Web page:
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Does your organization use BitLocker to protect enterprise data? Why or why not?
In an enterprise that runs Windows using BitLocker for software-based full disk encryption has its advantages. The challenge is finding the right management solution. Ideally one that is easy to implement and maintain, and is designed for specifically that job, not an afterthought to some other encryption solution's management.
Truly like Bitlocker! The main issue I have with it is that it is just accessible in the endeavor variant of Windows 7. Windows 8 and up then again, its accessible with star. Simple to empower, particularly with a TPM. You can even design Bitlocker to store recuperation keys into Active Directory! It's really smooth.
I'm seeing more and more of my clients using it. It's much-improved since Windows 8 and, especially, the MBAM system you can use to centrally manage it.

I'm not convinced it's ready for large enterprise deployments - what's where solutions like WinMagic and Symantec Endpoint Protection/PGP come into play.
@Kevin, I'm curious to understand how you see BitLocker not scaling into enterprise deployments? Am I right to assume you're referring to MBAM management of BitLocker encryption? In which case, I tend to agree. Either of the 3rd party encryption+some BitLocker functionality added solutions you mention or a dedicated BitLocker management solution like BitTruster will offer a more robust experience.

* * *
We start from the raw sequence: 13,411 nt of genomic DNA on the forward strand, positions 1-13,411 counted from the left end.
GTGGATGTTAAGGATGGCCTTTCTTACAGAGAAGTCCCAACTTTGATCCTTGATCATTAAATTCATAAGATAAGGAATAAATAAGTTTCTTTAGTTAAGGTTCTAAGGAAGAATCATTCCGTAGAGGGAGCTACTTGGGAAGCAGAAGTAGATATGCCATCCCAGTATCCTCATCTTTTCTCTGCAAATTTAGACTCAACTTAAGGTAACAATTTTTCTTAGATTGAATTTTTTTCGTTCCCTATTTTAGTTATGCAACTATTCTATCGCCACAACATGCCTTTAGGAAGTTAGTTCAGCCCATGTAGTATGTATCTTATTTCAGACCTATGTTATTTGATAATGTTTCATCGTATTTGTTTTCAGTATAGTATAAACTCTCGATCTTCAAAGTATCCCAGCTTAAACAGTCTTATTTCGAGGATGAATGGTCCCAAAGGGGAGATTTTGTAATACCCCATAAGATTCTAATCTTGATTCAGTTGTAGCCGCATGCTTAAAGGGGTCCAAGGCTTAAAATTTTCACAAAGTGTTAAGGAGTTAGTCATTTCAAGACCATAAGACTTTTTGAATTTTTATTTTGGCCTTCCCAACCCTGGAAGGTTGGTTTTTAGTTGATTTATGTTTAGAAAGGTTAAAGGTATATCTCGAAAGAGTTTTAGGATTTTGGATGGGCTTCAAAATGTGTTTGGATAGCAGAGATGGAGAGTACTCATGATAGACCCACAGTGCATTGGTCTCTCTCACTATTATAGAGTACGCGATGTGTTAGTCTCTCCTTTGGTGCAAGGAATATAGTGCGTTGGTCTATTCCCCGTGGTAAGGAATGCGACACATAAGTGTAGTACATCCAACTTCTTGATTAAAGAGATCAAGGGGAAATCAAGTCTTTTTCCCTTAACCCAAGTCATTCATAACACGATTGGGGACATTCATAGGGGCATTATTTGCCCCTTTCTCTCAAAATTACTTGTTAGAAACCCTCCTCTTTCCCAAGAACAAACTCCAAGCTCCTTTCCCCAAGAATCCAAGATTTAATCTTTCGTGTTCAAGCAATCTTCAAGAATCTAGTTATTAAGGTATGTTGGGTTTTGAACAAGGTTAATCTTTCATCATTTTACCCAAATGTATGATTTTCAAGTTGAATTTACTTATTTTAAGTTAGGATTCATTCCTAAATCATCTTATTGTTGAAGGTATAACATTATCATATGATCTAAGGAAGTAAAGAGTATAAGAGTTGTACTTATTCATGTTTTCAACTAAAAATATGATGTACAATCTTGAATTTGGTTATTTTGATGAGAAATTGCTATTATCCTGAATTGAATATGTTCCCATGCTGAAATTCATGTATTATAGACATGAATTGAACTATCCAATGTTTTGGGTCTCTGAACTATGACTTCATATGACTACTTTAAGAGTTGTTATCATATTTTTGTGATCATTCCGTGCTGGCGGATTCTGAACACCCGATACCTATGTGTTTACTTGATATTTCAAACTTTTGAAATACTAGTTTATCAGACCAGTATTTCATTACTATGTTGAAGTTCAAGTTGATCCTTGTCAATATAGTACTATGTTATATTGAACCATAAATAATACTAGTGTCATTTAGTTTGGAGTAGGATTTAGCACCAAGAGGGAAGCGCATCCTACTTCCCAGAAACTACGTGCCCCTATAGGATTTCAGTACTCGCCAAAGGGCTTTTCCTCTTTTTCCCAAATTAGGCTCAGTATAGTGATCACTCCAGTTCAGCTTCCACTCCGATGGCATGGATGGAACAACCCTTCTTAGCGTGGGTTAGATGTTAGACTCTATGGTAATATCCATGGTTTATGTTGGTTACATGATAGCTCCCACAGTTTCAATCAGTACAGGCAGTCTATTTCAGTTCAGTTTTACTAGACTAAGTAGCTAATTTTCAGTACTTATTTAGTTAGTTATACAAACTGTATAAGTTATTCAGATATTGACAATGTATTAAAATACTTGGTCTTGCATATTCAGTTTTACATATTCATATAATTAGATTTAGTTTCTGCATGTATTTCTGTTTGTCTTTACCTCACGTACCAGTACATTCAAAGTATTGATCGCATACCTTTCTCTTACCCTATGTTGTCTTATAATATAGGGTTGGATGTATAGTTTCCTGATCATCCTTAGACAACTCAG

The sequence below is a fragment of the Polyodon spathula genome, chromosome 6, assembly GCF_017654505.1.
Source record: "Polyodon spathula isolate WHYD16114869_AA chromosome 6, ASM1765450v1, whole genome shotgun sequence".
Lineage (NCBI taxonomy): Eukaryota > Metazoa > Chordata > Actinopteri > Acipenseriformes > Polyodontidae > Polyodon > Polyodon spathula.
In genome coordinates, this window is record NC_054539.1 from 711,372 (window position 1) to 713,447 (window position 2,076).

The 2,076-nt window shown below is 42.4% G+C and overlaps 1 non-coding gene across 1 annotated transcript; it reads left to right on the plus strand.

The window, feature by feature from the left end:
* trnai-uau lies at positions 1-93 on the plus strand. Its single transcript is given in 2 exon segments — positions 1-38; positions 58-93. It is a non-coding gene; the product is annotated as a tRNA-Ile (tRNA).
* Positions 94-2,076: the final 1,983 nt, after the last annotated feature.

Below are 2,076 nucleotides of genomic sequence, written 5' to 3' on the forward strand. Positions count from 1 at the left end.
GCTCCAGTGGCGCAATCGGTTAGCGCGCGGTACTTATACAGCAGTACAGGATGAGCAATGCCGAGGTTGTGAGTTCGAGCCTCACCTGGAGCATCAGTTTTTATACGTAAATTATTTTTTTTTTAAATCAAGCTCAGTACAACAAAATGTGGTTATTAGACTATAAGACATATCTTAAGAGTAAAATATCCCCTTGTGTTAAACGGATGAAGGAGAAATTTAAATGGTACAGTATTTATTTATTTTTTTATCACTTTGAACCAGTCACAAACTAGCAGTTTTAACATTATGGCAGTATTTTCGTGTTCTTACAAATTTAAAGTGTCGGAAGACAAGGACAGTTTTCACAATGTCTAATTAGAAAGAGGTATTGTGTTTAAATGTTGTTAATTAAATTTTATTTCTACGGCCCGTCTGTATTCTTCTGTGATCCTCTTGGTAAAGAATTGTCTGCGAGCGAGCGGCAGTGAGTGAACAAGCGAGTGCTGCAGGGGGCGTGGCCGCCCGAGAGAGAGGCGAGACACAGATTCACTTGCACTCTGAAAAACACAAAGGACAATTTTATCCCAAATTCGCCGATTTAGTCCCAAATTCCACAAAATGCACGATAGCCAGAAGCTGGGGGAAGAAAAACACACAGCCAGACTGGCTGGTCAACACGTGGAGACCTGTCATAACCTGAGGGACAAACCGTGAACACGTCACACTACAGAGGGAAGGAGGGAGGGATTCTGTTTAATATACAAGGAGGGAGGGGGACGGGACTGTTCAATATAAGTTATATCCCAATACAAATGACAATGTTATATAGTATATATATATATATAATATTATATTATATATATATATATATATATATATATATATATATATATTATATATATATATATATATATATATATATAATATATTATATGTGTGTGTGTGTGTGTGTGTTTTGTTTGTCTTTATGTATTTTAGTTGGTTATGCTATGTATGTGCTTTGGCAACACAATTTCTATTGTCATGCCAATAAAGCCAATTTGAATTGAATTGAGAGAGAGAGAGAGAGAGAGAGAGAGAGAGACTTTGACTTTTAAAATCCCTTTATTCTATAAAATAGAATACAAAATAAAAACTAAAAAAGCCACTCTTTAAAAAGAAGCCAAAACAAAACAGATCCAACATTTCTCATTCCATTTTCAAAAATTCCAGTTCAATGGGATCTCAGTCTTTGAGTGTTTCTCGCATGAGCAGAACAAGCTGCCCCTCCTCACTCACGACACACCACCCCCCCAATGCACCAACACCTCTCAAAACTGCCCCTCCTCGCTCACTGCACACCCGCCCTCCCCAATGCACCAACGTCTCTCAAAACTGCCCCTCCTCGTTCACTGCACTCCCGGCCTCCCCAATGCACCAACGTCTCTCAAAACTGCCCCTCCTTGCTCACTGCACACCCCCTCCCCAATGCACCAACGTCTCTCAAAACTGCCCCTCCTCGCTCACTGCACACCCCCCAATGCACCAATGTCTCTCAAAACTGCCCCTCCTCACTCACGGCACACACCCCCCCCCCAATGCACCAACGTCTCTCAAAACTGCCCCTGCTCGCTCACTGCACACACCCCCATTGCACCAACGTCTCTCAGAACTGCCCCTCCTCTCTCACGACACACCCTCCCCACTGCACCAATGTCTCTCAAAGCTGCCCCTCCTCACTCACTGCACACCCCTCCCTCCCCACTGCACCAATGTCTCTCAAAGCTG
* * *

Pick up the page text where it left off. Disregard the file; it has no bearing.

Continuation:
FDE now stands for Full DRIVE Encryption, since both HDD and SSD are accommodated. The standard FDE option of using Self-Encrypting Drives (SED) is not mentioned in this FDE series. SEDs are standardized by the Trusted Computing Group and build by every major drive manufacturer; and, are superior to software-based encryption in every measure.

BitLocker supports eDrive, which means that a hardware-based SED provides the encryption component for BitLocker.
We’ve looked at using Bitlocker to encrypt the drives on our Windows machines. Although it does support both HDD and SDD, we found that running Bitlocker on machines with a standard HDD could either cause issue during the encryption process, which resulted on aborting the encryption, or simply took too long to complete. In the end, we recommended that the user take their laptop to the service desk if they had a HDD.
As an aside, be sure to safely store your recovery key ID somewhere where you can find it when you need it. Otherwise, you’ll have one heck of a time getting into your data.